In this candid science memoir and career guide, aerospace science professional Kellie Gerardi offers an inside look into the industry beginning to eclipse Silicon Valley. Whether you have a space science degree or are looking to learn about stars and the solar system, Not Necessarily Rocket Science proves there's room for anyone who is passionate about exploration.
With a space background and a mission to democratize access to space, this female astronaut candidate offers a front row seat to the final frontier. From her adventures training for Mars to testing spacesuits in microgravity, this unique handbook provides inspiration and guidance for aspiring astronauts everywhere. Look inside for answers to questions like:
Praise for Not Necessarily Rocket Science
"Blasts readers onto a rocket-fueled journey through space and time, the perfect primer for the next space age." ?Zara Stone, author of The Future of Science is Female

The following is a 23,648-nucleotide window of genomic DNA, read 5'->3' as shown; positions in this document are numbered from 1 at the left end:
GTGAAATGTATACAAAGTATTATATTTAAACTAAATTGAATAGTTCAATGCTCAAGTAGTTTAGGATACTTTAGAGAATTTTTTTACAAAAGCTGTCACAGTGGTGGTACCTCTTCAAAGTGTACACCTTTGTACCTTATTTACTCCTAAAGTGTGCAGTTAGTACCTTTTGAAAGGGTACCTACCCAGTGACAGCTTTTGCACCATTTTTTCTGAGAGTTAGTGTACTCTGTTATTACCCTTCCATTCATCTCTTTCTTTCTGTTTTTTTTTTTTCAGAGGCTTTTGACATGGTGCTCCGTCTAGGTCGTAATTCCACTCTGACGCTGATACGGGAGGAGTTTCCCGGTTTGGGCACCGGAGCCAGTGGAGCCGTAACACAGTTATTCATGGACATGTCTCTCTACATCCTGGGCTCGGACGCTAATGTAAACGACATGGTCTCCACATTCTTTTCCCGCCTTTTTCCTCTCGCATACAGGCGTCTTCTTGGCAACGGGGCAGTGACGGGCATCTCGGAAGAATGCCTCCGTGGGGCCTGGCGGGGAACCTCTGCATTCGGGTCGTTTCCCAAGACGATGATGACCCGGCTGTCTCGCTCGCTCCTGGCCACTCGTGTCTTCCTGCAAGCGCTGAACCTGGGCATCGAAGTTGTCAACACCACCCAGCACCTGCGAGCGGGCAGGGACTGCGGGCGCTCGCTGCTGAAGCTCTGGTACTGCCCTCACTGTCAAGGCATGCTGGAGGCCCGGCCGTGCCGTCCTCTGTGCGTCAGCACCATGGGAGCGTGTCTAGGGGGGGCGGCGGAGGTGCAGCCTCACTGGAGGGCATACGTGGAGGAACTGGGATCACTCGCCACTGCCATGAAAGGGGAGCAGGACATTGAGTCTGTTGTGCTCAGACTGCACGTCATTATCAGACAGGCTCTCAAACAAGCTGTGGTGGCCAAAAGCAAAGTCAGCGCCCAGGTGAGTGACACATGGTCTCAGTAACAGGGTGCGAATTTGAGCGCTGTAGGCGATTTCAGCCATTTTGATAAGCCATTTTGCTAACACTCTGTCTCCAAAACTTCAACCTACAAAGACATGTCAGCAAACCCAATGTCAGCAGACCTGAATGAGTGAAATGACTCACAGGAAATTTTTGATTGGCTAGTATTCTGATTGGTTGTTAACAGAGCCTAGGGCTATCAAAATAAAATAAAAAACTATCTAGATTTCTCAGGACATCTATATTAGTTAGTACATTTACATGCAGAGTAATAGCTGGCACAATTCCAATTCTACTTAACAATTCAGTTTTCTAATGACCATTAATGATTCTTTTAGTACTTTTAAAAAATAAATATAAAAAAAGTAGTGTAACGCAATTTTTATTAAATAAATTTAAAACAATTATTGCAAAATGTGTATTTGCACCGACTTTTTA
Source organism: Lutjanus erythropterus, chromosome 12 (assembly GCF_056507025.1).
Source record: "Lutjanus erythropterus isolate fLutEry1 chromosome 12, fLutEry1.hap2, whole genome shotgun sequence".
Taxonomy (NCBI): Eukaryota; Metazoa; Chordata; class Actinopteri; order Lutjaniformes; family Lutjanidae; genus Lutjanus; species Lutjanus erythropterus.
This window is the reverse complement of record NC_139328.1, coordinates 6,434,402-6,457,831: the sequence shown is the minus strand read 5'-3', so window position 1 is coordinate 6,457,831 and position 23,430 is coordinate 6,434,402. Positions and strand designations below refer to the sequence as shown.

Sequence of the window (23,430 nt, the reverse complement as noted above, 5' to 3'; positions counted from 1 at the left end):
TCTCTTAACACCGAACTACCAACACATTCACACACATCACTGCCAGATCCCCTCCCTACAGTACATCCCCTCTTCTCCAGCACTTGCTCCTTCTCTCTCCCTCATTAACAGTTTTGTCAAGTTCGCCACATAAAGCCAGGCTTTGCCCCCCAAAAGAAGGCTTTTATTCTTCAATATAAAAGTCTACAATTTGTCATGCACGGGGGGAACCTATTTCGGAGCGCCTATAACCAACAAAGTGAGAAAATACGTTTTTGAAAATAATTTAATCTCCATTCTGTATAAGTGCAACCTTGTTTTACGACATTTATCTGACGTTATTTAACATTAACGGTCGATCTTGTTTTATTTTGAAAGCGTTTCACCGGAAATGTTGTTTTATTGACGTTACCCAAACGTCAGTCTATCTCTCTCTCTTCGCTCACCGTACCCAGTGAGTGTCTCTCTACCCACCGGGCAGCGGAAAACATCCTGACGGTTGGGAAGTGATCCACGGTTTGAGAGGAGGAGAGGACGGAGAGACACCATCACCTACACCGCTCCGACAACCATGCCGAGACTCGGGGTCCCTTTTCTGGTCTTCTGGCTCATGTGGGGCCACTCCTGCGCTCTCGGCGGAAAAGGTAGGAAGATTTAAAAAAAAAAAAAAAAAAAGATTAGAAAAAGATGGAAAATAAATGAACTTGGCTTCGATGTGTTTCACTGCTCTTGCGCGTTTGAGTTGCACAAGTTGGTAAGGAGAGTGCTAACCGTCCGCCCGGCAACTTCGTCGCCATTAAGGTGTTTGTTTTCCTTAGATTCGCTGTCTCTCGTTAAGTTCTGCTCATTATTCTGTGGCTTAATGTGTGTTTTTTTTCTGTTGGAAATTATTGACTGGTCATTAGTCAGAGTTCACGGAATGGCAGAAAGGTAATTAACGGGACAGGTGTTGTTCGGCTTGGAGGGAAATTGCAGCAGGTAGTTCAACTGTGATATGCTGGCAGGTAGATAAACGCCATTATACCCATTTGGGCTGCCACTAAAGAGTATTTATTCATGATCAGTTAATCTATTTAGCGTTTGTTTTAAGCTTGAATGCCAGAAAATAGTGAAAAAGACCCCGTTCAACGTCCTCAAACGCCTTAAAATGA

"Kellie is probably one of the best ambassadors for spaceflight in the 21st century that the industry could have." ?Lucy Hawking, author of George's Secret Key to the Universe and host of Audible's Lucy in the Sky.
"Unique and compelling . . . will appeal to anyone whose dreams are larger than the limitations others try to wrap them in. Gerardi is informed, inspiring, and full of humanity, as she takes readers on a personal journey into what it means to be a fully signed-up member of the space age. A must-read for space-dreamers everywhere!" ?Andrew Maynard, Author of Future Rising
"Space may seem like a pretty intimidating place, open only to fighter pilots or brilliant engineers. But if humans are to ever settle worlds beyond Earth, it will take all kinds to make a society. That's where Not Necessarily Rocket Science comes in?a book that makes space accessible and fun, while showing readers where the front door is . . . . Kellie Gerardi deftly offers a sampling of the possible careers in space while helping those who are intrigued find their own pathway. Space needs more engineers, sure. But as Gerardi ably writes, it needs poets too." ?Eric Berger, senior space editor at Ars Technica